Back to work. Reading physics in radiology manuscripts is like watching somebody who played high school saxophone think they have jazz . . . Peace

        • Rayne says:

          wetzel, you know by now I’m not happy with the verbosity-to-content ratio in your comment.

          I’m also not happy with your marginalization of someone else’s lived experience. Don’t do that.

      • Capemaydave says:

        As IANAL I’m ignorant if her early involvent presents any appealable opportunities.

        But it stinks.

        Also curious how a Federalist liked Judge gets praise for exposing an illegal gun purchase.

        Curious times.

      • Spencer Dawkins says:

        Dr. Marcy, you are better at being suspicious than I will never be, but for me, it is helpful to divide “why did Margaret Bray decide not to sign” and “how did Noreika know that Probation had not signed” into separate, but perhaps equally disturbing, questions. If there is one answer for both questions as you suspect, that’s ALSO disturbing.

    • EatenByGrues says:

      A further question: is signing, or not signing, a plea agreement (and this being able to veto a plea deal) in fact a discretionary power of the probation department?

      Or is Bray essentially a functionary in this matter, whose refusal to sign either should have resulted in a call from her supervisor, a writ of mandamus commanding her to do her job, or the agreement being approved without her signature?

      • bmaz says:

        No, it really is not, the most the APO is obliged to do is give a recommendation to the court.

        • Ginevra diBenci says:

          I remember reading that Bray was going to sign, but was stopped at the last minute–heavy emphasis on the passive construction (“was stopped”) and its concealment of the stopper’s identity.

          The only logical inference was that Noreika threw the wrench into the works…consistent with her repeated self-justifying complaints during that fateful hearing.

  3. PeggyJo_12JUN2024_1435h says:

    The order and outcome of all these steps sound not so much blundering but rather manipulating. I feel for Hunter.

    [Welcome to emptywheel. Please choose and use a unique username with a minimum of 8 letters. We have adopted this minimum standard to support community security. Because your username is far too common (there are several Peggys/Peggies in this community) it will be temporarily changed to match the date/time of your first known comment until you have a new compliant username. Thanks. /~Rayne]

  4. PensionDan says:

    I’m trying to imagine a response from Margaret Bray as to why she didn’t sign the diversion agreement which would not represent grounds to throw out Biden’s conviction. (?)

  5. Upisdown says:

    Almost a year has passed and there’s been no news on FARA or any other non-gun/tax/drugs offenses under consideration. Weiss’ Hunter Biden investigation has lasted longer than Mueller and is fast approaching Durham.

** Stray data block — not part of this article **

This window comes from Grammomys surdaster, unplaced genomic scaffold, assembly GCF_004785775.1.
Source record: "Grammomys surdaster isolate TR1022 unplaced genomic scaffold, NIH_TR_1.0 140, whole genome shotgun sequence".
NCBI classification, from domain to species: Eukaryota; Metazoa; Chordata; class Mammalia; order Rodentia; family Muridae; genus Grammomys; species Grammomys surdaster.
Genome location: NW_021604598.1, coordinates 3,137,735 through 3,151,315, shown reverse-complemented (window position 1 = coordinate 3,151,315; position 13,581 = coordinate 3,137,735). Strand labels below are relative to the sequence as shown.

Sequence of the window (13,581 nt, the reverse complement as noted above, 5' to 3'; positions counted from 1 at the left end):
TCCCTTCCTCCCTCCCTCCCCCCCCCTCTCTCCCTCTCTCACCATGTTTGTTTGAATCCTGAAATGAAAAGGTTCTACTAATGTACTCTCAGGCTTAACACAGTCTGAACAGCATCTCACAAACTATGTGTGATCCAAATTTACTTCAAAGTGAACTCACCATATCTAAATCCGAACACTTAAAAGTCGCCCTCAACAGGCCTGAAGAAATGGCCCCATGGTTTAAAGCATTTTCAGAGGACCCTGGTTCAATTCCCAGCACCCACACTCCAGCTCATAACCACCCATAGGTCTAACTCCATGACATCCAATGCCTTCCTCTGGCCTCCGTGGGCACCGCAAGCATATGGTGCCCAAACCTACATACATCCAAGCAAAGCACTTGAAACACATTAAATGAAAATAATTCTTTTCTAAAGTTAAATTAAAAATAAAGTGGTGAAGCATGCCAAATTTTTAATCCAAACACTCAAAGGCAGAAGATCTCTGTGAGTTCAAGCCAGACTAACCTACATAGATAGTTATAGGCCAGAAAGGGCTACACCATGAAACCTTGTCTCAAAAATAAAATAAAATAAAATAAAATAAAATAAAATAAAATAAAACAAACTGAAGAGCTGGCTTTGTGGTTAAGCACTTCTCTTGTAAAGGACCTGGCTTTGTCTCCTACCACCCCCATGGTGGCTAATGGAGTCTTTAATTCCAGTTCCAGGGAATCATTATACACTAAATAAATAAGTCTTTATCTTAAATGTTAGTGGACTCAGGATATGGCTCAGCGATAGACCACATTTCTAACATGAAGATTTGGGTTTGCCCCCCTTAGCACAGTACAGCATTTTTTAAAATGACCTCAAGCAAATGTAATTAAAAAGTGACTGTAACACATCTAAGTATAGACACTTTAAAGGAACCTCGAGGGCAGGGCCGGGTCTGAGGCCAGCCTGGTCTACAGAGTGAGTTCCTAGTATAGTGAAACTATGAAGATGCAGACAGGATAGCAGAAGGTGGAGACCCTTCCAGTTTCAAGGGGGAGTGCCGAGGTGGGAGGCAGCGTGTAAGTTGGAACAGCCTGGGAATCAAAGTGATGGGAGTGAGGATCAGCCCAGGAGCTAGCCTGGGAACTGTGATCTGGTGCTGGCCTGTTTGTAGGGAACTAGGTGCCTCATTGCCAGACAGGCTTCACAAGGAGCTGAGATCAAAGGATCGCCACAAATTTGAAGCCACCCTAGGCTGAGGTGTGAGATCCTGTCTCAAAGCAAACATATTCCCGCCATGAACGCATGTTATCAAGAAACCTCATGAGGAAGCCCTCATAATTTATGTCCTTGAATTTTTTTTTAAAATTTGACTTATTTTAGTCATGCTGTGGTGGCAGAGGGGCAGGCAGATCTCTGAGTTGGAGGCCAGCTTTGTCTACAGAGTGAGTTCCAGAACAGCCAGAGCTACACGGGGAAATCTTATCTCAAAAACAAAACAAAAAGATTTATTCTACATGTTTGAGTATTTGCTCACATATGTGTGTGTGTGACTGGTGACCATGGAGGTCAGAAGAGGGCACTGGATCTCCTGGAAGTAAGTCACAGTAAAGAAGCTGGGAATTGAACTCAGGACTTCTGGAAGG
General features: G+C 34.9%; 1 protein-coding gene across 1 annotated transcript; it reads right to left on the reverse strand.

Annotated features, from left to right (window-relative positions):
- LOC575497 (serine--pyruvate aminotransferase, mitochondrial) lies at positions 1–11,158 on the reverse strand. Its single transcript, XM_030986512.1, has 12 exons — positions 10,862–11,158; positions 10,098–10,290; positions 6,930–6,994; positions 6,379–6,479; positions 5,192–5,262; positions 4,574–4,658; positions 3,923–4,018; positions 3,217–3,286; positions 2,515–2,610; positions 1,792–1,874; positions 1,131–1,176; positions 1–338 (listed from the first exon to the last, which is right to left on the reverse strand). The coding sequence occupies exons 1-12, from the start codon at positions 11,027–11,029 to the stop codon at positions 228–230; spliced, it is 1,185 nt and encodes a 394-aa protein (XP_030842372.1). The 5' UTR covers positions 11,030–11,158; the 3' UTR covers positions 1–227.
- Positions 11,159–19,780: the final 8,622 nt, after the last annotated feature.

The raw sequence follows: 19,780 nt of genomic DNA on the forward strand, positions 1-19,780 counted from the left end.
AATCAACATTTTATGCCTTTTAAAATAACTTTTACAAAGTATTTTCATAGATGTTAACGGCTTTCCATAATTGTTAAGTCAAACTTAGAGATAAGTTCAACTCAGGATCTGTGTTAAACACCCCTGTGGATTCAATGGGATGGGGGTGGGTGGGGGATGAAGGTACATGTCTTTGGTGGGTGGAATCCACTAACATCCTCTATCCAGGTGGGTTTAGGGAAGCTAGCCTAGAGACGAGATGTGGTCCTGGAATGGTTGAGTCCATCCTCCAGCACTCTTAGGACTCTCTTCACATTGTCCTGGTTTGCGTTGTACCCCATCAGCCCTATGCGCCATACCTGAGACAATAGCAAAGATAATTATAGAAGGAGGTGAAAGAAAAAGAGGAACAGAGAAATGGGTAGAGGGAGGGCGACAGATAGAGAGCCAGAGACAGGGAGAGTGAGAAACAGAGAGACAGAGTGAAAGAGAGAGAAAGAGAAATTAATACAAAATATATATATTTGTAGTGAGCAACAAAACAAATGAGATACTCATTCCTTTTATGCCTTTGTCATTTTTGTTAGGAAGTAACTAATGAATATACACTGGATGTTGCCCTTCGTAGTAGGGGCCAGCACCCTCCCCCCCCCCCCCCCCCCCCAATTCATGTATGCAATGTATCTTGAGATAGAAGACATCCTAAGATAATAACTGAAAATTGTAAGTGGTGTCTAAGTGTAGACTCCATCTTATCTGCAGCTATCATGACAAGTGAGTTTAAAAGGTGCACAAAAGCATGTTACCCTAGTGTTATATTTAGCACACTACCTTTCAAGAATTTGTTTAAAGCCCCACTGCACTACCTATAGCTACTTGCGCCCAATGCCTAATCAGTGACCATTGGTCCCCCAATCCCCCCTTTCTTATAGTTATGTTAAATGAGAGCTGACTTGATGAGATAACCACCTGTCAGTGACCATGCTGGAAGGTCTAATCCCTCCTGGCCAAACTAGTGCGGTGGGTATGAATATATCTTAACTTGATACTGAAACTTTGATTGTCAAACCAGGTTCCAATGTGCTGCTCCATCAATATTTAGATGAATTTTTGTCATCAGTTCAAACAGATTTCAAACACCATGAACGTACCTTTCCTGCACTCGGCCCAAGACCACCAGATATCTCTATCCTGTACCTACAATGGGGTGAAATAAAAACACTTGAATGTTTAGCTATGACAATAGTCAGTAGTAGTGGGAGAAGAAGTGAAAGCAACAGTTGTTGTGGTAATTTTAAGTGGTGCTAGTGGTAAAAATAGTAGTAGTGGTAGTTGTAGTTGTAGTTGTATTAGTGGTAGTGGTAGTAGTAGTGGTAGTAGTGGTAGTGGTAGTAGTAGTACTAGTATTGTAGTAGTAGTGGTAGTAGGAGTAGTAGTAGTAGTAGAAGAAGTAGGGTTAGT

Isn’t it about time for Garland or Monaco to land this plane?

  6. Error Prone says:

    Related – Litman is critical of the decision to prosecute and without getting into the pretrial hearing detail, nor the 1023 form’s release, he basically says it was a targeting outside of the norm. MSN carries the LATimes item: https://www.msn.com/en-us/news/opinion/litman-a-jury-was-right-to-find-hunter-biden-guilty-it-s-the-prosecutor-who-was-wrong/ar-BB1o2oUa

    If anyone else wrote a comparable post mortem, I have not seen one. I don’t know a thing about Litman’s work product quality history, other readers may. It appears he does simplify pretrial issues for his readers.

    • earlofhuntingdon says:

      MSN’s not a great source. It’s an aggregator, not a news originator. You’ll also note that it uses a shortened url. That’s bad for privacy: it doesn’t disclose the source link, and sends the data through an intermediary, which scrapes your data to sell it to third parties.

      • RipNoLonger says:

        Thanks for reiterating that fact, EoH. It’s hard to tell the sites that actually have the real content from those that are parrotting/digesting it with their trackers/advertising. MSN, Yahoo, RawStory, and others come to mind.

        It’s also becoming much more difficult or impossible to find any links to the original source in these aggregator’s sites. I would think they would be held to some plagiarism laws but those are probably considered archaic.

        • earlofhuntingdon says:

          Raw Story is usually among the better aggregators. It uses full url addresses and usually has a link to the original source. It also occasionally produces its own stuff.

      • Error Prone says:

        Understood it is an aggregator. Saying it was an LATimes item gave readers the word that they could go there instead.

        MSN is unlikely to be infected, and does not use a paywall, where my local online source, MN Star Tribune does. As does WSJ, which is a known Murdoch empire thing I’d never link to..

        Best practice would have been tracking the item down on LATimes.

        Which correctly has been pointed out. Which I failed to do.

        Any other thoughts on Litman’s history or the particular item?

        • bmaz says: